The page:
Uganda + 2 more

Uganda: Emergency Update on the South Sudan Refugee Situation - Inter-Agency Weekly | 18th – 24th January 2017

Situation Report
Originally published



Daily arrival figures from July 2016 are based on manual emergency registration or head-counts/wrist-banding. Confirmed figures will be available as the new arrivals undergo biometric registration.
Figures prior to July are from the Government’s Refugee Information Management System (RIMS).


 12,889 refugees were received in Uganda from South Sudan between the 18th and 24th of January. The arrival rate has continued to increase, with a daily average of 1,841 new arrivals, compared to 1,689 in the previous week.

 The relocation of refugees to Palorinya Settlement continued, with 56,947 refugees being received in the settlementsince 9 th December 2016. To expedite the relocation of refugees from Palorinya Reception Centre to their allocated plots, a biometric registration centre has been established in Palorinya Zone II.

 Refugees continue to cite violence and indiscriminate killing of civilians, nightly attacks on homes, sexual violence, looting of livestock and and property, unsubstantiated accusations of collaboration with opposition groups, fear of arrest and torture and lack of food and other basic necessities as reasons for leaving South Sudan.

 In Bidibidi, dedicated focal points were appointed for all five zones of the settlement in order to strengthen coordination and response at zonal level. Women’s Groups, Refugee Welfare Councils and refugee community members were engaged to identify and address needs and concerns, promote peaceful co-existence and share information on activities and services.

 A high level mission from Denmark led by the Danish State Secretary for Development Policy of Ministry of Foreign Affairs Martin Bille Hermann, the Ambassador of Denmark to Uganda Mogens Pedersen visited the Moyo district refugee operation on 17 January. The mission visted Palorinya base camp, where they observed registration and distribution activities and interacted with refugees. After being briefed on the refugee response and challenges faced by the operation, the State Secretary reiterated the Danish government’s commitment to supporting refugees in Uganda.

 From the 18th to 21st of January, the UNHCR Representative to Uganda Bornwell Kantande carried out a mission to Arua, Yumbe, Moyo and Adjumani with the objective of observing and reviewing the refugee response in northern Uganda.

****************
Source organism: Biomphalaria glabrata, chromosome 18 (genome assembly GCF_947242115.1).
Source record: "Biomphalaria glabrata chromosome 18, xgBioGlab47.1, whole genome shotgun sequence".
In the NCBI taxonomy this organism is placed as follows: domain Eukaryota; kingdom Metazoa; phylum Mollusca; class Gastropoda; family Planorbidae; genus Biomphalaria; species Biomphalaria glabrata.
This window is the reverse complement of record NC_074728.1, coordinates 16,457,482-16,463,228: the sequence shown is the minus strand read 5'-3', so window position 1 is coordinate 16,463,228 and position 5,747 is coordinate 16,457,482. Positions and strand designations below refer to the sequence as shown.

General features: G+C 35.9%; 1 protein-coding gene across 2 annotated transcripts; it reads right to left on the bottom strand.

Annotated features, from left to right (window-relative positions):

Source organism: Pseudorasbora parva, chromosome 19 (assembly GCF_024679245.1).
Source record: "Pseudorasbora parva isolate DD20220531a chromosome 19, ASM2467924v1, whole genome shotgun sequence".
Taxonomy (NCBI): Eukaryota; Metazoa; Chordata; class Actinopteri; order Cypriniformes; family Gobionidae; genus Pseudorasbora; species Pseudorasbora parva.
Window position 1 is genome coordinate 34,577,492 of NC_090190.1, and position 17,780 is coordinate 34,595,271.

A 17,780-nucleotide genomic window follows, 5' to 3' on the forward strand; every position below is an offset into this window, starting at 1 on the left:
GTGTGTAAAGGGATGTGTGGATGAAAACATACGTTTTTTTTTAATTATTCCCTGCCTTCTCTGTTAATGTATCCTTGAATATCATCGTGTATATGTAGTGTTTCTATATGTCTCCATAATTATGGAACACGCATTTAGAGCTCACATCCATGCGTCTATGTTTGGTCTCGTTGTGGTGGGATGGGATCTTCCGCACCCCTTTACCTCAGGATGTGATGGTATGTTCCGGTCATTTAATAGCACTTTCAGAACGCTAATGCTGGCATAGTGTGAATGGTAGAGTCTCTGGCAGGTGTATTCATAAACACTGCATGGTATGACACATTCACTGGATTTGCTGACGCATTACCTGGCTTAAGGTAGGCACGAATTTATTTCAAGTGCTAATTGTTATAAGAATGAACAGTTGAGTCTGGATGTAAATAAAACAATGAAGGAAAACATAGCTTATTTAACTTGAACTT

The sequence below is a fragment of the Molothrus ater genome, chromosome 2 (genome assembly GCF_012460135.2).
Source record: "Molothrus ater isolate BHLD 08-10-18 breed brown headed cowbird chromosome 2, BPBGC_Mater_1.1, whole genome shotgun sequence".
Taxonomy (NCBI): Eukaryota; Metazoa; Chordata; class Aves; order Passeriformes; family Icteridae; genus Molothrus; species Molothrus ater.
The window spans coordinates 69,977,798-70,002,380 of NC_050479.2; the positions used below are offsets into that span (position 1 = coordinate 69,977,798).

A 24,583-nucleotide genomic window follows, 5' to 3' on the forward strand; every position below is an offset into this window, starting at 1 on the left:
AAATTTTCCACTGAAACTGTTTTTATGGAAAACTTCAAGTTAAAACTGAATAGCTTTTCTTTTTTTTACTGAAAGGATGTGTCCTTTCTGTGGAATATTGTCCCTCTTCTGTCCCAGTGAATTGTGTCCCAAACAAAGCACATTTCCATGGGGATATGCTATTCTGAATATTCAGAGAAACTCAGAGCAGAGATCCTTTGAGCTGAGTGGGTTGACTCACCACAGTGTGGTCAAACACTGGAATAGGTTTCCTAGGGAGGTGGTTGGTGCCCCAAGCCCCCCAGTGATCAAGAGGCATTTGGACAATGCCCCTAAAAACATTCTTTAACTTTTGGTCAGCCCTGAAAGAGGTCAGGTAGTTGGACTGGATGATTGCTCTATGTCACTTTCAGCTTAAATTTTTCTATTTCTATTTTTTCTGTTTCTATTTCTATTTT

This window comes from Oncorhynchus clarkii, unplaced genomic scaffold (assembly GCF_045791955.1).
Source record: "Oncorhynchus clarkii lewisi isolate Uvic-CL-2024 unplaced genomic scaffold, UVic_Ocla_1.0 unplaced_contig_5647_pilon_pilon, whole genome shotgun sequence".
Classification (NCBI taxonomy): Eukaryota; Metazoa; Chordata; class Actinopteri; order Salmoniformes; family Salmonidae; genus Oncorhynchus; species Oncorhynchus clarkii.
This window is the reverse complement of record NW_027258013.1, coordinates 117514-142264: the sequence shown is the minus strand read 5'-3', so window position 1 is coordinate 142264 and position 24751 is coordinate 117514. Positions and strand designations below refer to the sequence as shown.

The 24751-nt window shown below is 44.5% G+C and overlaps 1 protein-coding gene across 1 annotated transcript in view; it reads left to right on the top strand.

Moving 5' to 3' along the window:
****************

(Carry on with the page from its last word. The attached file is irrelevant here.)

 The majority of refugees arriving in Uganda originate from the Equatoria Region of South Sudan, with many from Yei, Morobo, Lainya, Kajo-Keji and the adjacent areas. Refugees report that due to insecurity they are unable to use the main roads to the border and are forced to walk up to several days in the bush to reach Uganda, usually with few belongings and limited access to food, water and other needs. Many refugees are also arriving via the DR Congo, spending several days trekking through the dense forests of the DRC to avoid attacks by armed groups.

 Refugees report that while traveling through the bush in South Sudan to reach Uganda, armed groups prevent them from harvesting food left in abandoned gardens and farms. They also allege that armed forces are burning the bush, including farms and gardens, in order to clear the ground of rival groups.

 As the security situation in South Sudan remains unpredictable, the number of new arrivals has continued to increase. A total of 1,207 new arrival South Sudanese Refugees were reported at Elegu Collection Point in Adjumani district from 16-22 January, up from 927 refugees the previous week. Similarly, 3,256 refugees were reported in Moyo district, a decrease from 3,556 new arrivals in the previous week. 300 refugees were reported in Lamwo district, a significant upsurge from 73 new arrivals in the previous week.

 New arrivals are being relocated to Palorinya in Moyo district. Upon arrival at Palorinya Reception Centre, refugees have access to basic services: protection, registration, shelter, food, water, sanitation, healthcare and basic relief items. From the reception centre, refugees are relocated to Palorinya Settlement, where each family is provided with a designated plot of land measuring 30m x 30m and relief items for shelter construction. Refugees also receive a hot meal and a 30-day food ration for the family.